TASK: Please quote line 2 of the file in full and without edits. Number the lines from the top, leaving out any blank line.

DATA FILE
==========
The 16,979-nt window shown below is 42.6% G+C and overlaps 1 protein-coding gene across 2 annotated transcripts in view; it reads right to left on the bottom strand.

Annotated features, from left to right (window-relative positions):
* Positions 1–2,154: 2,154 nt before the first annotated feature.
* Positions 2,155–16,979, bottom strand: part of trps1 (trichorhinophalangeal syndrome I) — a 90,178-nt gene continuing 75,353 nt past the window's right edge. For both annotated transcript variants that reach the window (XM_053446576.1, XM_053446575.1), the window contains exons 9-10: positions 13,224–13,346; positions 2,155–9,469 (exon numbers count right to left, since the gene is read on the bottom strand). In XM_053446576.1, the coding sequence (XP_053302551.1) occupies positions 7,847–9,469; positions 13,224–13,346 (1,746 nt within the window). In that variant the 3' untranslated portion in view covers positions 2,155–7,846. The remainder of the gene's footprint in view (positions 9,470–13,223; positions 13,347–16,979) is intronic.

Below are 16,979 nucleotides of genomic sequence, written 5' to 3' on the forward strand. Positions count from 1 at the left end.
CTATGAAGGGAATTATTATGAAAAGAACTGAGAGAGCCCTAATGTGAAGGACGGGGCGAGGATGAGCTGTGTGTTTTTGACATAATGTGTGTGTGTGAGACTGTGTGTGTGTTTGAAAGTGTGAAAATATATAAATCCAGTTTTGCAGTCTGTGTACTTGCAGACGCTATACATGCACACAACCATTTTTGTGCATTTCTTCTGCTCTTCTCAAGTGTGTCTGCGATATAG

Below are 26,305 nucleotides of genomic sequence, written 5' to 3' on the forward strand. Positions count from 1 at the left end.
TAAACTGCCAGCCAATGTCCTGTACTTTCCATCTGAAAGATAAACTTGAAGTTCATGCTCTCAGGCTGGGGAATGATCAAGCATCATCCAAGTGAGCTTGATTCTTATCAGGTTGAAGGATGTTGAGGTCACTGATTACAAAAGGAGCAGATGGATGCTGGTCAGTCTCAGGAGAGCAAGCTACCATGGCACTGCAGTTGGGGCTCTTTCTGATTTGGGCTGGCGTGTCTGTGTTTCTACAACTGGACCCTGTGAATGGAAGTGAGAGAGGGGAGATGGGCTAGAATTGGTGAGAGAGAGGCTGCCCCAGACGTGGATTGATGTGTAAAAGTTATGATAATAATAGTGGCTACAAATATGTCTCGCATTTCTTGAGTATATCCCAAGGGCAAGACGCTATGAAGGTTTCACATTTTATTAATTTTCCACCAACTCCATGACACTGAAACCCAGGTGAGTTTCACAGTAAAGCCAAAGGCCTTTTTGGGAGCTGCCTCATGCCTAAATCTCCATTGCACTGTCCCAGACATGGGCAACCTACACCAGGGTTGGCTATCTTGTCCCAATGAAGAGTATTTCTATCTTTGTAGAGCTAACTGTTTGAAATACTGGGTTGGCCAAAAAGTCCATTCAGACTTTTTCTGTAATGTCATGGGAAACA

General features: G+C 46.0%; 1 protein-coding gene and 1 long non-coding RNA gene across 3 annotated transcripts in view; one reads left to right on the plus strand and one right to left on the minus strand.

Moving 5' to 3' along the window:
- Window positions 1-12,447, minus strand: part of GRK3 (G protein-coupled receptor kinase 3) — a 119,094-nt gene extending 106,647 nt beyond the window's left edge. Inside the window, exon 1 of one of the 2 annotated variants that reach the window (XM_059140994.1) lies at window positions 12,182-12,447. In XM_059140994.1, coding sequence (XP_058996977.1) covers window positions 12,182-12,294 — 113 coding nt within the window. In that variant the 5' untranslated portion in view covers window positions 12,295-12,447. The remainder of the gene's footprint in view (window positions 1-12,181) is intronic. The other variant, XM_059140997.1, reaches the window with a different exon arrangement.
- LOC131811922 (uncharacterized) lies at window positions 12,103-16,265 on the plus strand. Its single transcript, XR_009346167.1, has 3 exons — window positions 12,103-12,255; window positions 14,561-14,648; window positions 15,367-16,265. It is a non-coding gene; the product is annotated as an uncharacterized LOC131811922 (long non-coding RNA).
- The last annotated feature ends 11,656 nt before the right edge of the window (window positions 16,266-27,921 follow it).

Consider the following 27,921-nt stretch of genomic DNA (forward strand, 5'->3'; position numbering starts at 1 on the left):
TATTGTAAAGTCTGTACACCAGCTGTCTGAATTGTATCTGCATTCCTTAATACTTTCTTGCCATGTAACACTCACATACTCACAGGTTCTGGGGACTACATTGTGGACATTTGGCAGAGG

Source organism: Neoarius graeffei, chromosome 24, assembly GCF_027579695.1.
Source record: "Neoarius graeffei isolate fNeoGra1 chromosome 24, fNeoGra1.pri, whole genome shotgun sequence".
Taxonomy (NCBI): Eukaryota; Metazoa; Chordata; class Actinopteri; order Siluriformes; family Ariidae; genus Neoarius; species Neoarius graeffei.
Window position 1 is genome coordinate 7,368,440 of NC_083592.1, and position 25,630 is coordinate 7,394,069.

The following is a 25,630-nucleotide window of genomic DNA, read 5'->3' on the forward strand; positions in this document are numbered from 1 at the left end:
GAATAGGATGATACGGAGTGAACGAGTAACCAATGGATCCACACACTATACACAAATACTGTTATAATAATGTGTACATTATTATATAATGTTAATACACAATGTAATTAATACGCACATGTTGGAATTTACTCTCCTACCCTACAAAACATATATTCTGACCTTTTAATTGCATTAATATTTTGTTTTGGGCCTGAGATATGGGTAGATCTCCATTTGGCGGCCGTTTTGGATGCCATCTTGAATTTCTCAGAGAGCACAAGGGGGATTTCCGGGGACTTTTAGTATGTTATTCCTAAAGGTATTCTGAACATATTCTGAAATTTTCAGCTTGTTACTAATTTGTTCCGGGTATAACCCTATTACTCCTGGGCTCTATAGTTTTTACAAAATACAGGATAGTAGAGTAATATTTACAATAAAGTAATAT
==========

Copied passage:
Annotated features, from left to right (window-relative positions):